The recent decision by the provincial government of Balochistan to set up a new commission to trace all missing persons would be the 3rd such government body given this task. There already exist the Commission of Inquiry on Enforced Disappearances, formed by the Supreme Court, and the commission setup by the Islamabad High Court.
However, as an editorial in Dawn notes, “While the state’s renewed interest in tracing the missing is commendable, it should be remembered that, instead of forming a multitude of commissions and committees, enforcing steps to hold those state elements, who are responsible for this deplorable practice, to account would go a long way in ending enforced disappearances.”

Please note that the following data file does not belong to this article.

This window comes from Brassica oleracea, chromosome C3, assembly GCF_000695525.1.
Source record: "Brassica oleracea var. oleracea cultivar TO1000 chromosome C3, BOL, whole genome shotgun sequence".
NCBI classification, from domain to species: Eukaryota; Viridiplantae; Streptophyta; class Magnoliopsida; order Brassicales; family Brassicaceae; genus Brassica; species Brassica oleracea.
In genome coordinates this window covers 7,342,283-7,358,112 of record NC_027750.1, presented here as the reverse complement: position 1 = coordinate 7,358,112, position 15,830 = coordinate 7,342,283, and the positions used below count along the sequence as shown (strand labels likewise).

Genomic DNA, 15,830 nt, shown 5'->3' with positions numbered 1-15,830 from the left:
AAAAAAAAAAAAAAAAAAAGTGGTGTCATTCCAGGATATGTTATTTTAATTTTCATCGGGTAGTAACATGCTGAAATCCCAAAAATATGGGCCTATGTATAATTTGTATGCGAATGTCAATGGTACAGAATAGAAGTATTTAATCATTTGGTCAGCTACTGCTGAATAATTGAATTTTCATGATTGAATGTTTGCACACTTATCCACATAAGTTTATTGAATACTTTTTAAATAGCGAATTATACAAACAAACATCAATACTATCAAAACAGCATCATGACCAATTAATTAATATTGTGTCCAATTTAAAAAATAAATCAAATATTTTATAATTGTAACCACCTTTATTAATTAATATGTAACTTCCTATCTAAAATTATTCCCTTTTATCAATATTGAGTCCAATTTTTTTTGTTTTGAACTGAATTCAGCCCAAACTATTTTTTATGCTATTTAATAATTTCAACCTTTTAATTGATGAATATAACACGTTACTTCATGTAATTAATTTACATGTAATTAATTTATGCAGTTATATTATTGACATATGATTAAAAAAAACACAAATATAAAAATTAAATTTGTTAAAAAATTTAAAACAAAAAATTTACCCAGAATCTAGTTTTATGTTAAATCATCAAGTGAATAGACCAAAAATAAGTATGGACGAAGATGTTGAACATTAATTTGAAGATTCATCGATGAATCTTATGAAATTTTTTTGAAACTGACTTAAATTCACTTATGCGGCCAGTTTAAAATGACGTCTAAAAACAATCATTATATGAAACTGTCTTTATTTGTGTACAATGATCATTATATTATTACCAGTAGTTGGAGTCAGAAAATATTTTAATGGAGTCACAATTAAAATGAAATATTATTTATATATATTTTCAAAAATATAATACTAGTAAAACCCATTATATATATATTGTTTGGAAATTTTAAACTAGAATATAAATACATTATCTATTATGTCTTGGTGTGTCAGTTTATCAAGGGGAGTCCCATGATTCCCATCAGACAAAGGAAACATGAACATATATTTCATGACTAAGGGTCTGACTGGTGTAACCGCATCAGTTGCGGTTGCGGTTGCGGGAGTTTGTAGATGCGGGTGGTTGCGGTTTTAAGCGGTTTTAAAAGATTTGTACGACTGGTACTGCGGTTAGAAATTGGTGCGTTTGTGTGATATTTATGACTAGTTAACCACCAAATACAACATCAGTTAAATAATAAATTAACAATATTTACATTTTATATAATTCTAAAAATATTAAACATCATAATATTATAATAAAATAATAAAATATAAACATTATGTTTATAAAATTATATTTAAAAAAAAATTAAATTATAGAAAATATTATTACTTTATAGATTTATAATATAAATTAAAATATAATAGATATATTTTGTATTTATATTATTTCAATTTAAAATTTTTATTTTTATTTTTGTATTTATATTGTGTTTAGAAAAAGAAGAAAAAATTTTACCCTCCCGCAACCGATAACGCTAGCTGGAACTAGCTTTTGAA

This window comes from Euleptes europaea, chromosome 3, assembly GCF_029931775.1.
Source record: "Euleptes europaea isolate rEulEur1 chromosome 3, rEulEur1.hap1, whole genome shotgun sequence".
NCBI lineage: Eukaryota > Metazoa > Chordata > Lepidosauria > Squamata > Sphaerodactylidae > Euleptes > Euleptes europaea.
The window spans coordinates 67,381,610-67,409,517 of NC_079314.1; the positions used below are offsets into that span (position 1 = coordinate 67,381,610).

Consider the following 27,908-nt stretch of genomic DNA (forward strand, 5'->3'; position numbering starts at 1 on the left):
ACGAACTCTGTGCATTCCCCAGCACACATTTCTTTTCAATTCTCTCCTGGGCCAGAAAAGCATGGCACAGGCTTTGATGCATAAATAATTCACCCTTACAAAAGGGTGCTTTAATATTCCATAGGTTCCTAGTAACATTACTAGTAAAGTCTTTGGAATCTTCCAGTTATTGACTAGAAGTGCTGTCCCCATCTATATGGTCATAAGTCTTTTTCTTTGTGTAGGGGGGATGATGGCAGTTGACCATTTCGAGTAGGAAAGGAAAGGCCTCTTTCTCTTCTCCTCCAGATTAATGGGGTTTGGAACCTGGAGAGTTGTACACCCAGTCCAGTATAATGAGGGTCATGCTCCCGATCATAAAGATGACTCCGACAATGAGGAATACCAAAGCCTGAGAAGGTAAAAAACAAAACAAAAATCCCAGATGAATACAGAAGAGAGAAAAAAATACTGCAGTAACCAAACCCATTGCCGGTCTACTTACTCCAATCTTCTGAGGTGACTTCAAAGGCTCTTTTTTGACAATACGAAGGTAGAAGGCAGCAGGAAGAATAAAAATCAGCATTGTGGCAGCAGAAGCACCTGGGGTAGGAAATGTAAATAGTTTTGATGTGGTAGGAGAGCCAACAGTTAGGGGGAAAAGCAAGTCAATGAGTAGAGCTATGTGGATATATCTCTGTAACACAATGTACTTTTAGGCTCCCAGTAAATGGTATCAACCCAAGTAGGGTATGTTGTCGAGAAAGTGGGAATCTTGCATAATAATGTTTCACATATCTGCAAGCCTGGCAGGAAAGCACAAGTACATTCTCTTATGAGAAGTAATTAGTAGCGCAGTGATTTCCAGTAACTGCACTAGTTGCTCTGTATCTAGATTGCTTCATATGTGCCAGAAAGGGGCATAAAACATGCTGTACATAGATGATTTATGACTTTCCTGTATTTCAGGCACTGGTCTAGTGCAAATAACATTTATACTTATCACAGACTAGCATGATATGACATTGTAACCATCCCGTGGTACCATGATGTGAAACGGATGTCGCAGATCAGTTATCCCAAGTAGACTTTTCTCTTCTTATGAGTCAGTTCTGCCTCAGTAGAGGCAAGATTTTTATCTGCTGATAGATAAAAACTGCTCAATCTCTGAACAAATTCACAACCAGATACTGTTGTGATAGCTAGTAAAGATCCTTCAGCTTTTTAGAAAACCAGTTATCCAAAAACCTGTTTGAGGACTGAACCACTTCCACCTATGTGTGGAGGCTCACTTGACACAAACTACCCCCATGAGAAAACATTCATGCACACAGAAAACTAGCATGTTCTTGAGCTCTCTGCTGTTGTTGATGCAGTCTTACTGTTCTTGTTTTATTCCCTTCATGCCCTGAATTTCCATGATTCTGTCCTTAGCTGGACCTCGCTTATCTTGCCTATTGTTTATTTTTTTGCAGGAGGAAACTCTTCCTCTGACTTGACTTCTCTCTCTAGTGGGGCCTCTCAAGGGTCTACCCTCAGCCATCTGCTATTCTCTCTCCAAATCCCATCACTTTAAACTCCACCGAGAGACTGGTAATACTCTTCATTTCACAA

Further, the recently formed Balochistan commission “will only help trace those individuals “not involved in anti-state or terrorist activities”. ‘Anti-state’ is a broad, vague term, and can be misused by the government or the establishment to penalise even those who criticise state institutions within the confines of free speech.”
The Pakistani state has the tendency to act like an ostrich – instead of dealing with reality, it prefers to hide its head in the sand by simply setting up another commission. 75 years after independence, the people of Pakistan – including those ‘forcibly disappeared’ and their families – deserve more than simply another commission.